How To Change The Level Of Openness In Your Adoption

All relationships are fluid.

Rachel Galbraith May 21, 2017
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As an adoptive mother, I knew I wanted an open adoption. As we communicated with our son’s birth mother throughout her pregnancy, we talked about the option of open adoption, and what that might look like for our specific situation. She wasn’t opposed to it, but didn’t seem to share the same enthusiasm for the level of complete openness I was hoping for. I was willing to respect her needs, but after spending two sacred days in the hospital with her after our son was born, I couldn’t imagine walking away and not keeping her as a big part of our life. Once again, I expressed my desire to have a relationship with her, and this time she agreed. I was very excited as we made tentative plans to see her during our summer time visits to the state where she lived.

But after the first few months, our communication dwindled. She recognized that she needed space and time to heal. I laid low, while still sending periodic emails and picture updates, but I continued to have strong feelings that our son needed her in his life. I wanted him to be able to have a very open adoption with his birth mother. But what could I do about it? How could I increase our level of openness?

To begin, she needed to know that we were going to keep our promises. At the very least, we had agreed to emails and picture updates. And so even when I got no response, I continued to send them every few months. In those emails, I asked for her thoughts on the matter. I hoped that she enjoyed receiving them, but if not, I asked her to let me know what she needed. She never asked me to stop sending them, and so I continued. After about a year, she found herself in a better place, and she began responding and communicating.

She also needed to know that we loved her unconditionally. In our emails, we expressed our deep love for her. We told her how much we respected her. We shared experiences where our son acknowledged who she was. We let her know that our door was always open and that she was welcome to reach out to us at any time.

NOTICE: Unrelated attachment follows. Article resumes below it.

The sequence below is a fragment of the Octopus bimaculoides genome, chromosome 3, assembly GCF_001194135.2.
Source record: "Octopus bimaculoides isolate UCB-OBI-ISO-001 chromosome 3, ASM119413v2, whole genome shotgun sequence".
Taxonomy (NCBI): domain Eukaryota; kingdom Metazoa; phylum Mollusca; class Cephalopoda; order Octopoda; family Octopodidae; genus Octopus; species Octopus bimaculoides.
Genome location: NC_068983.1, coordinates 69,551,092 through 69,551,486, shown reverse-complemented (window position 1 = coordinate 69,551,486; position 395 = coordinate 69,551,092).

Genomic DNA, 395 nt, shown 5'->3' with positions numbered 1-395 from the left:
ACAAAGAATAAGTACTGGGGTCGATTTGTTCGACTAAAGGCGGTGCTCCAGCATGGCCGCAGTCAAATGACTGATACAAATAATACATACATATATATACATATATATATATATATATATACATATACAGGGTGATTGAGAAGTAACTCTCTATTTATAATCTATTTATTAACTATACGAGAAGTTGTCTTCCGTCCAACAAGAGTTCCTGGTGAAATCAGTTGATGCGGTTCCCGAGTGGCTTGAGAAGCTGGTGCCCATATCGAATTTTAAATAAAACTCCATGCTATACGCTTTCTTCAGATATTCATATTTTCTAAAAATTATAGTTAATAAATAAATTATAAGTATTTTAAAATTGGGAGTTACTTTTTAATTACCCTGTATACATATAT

It was important that she felt our sincere desire to have an open adoption with her. I think that many adoptive couples express their desire to have an open adoption at the beginning of the relationship, but once the baby arrives, they retreat into their own world, and don’t do much to actually foster a strong bond. I wanted her to know that we actually DID want her in our life. I reiterated those feelings to her over and over again throughout our communication. As our son grew older and began to understand his adoption story, I shared things he had said, or needs he had expressed, letting her know that it wasn’t just important to me, but that it was becoming important to him as well.

I didn’t give up. That’s not to say I pressured her at all. I tried to be very respectful of her space and her needs, but I kept up my end of the bargain. Slowly but surely, our relationship began to open up. The emails turned into texts and the texts turned into actual strings of conversations. Those were my favorite days.